by Martine Parry, Media and PR Manager at the Fairtrade Foundation
The hot, dry air and golden African light envelopes us as we begin our winding journey around Lake Victoria to Migori, a small Kenyan community close to the Tanzanian border.
Small-scale gold miners have taken over old colonial pits which were originally sunk in the 1920s by the British. Bismarck Onyando, our host and Chairman of the MICODEPRO mining co-operative, gives us a proud welcome in bleak surroundings.
He tells us that the old colonials did a great deal of research nearly 100 years ago. He and his fellow miners believe that by following the direction of the veins worked by their forefathers, they are following a golden seam.
He has other reasons for optimism. His co-operative is part of a pilot project to formalise and support artisanal miners from East Africa – miners who work in small groups or by themselves with minimal or no machinery. Nine co-operatives across Kenya, Tanzania and Uganda have been funded by Comic Relief to learn new techniques, safer practice and more efficient means of extracting gold. Eventually they will apply for Fairtrade certification and the first four members of this groundbreaking pilot programme will be audited this month.
Photos by James Robinson
As well as MICODEPRO there are some 10,000 informal gold mines in Migori county alone, a small proportion of the vast numbers of people scratching a similar, meagre living across the African continent, taking a chance that they too might strike gold.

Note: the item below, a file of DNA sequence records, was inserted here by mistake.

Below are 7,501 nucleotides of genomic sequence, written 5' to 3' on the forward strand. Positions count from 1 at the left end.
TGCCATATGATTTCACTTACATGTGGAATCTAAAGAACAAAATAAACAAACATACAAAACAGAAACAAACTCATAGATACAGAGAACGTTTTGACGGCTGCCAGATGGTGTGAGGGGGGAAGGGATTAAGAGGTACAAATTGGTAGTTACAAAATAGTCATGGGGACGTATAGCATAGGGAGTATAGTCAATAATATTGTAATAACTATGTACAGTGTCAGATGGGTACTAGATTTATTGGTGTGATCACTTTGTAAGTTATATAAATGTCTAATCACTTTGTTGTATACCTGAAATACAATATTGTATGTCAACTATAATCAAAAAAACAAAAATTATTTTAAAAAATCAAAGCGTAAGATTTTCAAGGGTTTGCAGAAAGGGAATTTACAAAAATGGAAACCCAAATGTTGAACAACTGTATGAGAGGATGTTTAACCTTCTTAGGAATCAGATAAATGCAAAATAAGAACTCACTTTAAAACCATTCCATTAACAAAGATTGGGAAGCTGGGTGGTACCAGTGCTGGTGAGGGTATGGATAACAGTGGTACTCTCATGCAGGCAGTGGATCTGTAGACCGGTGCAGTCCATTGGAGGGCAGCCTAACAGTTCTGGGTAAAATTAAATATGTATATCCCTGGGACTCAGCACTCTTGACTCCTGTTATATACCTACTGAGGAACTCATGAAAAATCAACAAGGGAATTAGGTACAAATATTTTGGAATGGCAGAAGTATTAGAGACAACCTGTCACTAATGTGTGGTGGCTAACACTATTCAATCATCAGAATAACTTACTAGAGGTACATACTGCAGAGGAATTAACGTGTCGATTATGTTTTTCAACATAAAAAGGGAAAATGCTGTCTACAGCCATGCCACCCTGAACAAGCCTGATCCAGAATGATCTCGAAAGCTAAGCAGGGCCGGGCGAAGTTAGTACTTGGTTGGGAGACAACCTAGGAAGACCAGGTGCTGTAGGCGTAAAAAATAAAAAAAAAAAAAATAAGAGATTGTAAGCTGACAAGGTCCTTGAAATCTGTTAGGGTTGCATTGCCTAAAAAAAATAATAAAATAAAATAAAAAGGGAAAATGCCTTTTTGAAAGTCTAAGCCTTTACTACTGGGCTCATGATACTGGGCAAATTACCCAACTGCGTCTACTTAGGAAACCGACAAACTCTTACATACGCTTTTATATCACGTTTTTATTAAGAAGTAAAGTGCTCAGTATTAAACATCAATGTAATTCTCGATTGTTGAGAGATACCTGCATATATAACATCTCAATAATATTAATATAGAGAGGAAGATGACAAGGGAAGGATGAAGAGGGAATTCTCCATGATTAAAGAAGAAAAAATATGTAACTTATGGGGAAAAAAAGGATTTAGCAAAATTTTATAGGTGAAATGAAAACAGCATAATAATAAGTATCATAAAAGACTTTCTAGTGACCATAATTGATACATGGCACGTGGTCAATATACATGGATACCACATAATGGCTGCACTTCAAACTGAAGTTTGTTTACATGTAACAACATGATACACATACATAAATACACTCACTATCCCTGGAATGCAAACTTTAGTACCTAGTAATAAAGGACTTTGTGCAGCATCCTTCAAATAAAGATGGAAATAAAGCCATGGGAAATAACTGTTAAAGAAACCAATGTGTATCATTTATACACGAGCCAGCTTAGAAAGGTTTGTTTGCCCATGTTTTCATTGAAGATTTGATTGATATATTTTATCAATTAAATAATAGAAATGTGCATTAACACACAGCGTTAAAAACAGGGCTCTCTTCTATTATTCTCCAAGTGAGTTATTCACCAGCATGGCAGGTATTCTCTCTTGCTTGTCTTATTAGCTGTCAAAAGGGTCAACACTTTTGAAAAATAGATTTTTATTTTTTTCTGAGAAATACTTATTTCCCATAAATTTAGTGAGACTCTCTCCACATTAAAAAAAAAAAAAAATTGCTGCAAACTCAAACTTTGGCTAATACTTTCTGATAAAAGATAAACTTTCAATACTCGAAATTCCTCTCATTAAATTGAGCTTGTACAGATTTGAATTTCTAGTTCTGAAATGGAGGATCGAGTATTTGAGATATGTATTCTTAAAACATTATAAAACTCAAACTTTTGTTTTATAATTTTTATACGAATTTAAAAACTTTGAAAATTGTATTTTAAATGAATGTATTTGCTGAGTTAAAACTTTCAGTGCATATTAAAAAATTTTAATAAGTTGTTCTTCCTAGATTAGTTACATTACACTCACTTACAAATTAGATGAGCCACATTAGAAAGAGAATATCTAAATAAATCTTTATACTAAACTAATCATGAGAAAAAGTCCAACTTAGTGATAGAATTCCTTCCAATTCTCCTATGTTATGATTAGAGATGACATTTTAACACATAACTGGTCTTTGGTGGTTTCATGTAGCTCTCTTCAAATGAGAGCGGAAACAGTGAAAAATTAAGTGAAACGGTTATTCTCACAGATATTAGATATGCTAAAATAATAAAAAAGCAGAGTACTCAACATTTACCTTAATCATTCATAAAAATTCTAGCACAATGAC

Mining for gold in this way is a dollar a day existence. It can occasionally be relatively lucrative if the miners hit a good seam of gold ore. However the price paid for a few grams of gold that has been extracted from a pit over one kilometre deep in the African soil; where the ore has been crushed by hand; then mixed with toxic liquid mercury with the bare hands of women and children, is high, and not just in health terms.
Most of these miners are tied into confusing cycles of debt. They are indebted to the owner of the land on which the pit is situated. MICODEPRO, for instance, has to pay a 40 percent cut of the miners’ earnings to the landlord. Miners are also indebted to middlemen who loan them money to buy mercury and equipment. They then have to sell the gold back to the middlemen for whatever money they can get. And they are indebted to money lenders who they turn to at times of desperation. Typically miners will work one shift to repay each of their debtors, then a final shift for themselves.